SPRINGFIELD, Mo. — Springfield City Council has now joined with Greene Commissioners by backing off from a public stance against Missouri Senate Bill 3-91.
That legislation takes away local control from local governments to regulate big industrial farms called CAFOs.
Tonight the council narrowly voted down a resolution that would have affirmed a commitment to maintaining our local control.
Several people, including a top environmental advocate, a former Springfield fire chief, and a MSU biology professor all spoke about the negatives of CAFOs.
They argued waste runoff from pigs and cows could get into the ground and affect our drinking water.
But the council was divided on the resolution.
“I think as a governing body, we should have and determine our own destiny,” Councilman Abe Mcgull said. “That’s what the founding fathers of our nation intended. This is not an ordinance. We’re just saying that we believe in local control.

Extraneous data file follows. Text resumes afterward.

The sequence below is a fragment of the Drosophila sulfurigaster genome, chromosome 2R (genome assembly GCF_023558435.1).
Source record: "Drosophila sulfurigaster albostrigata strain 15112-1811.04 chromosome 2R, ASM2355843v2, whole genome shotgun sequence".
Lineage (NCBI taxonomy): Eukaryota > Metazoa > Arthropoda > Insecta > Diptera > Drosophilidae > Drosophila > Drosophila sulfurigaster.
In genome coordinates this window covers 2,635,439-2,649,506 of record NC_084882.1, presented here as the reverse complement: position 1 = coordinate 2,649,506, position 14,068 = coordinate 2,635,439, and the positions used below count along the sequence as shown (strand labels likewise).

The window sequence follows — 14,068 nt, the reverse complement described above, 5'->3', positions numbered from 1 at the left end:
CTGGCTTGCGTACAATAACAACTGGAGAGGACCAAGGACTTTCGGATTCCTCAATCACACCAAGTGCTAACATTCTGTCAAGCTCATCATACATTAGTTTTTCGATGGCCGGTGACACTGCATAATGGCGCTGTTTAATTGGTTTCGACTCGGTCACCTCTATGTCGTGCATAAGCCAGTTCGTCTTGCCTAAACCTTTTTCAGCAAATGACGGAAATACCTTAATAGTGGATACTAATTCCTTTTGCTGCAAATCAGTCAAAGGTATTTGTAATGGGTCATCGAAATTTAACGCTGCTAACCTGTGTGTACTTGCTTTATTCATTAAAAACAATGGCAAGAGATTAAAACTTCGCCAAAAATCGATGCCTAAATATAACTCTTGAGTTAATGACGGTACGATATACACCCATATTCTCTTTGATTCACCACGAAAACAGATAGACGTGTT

“We should be the most concerned community in the state of Missouri, because of our topography,” Councilman Craig Hosmer said. “Pollutants get in our water, we’re all drinking it in Southwest Missouri.”
Mayor Ken Mcclure says people shouldn’t worry about CAFOs for several reasons.
“Passing this resolution, in my opinion, will not help our community and it may well hurt it,” McClure said. “The focus of attention on the proponents should be on the legislators that supported the bill, not a city council that can do nothing about it.”
Greene County already has an ordinance in place to regulate them.
And treatment facilities do a good job of testing the water.
Mcclure also says if we fight state lawmakers on this issue we could potentially lose local funding for an expo center or our universities.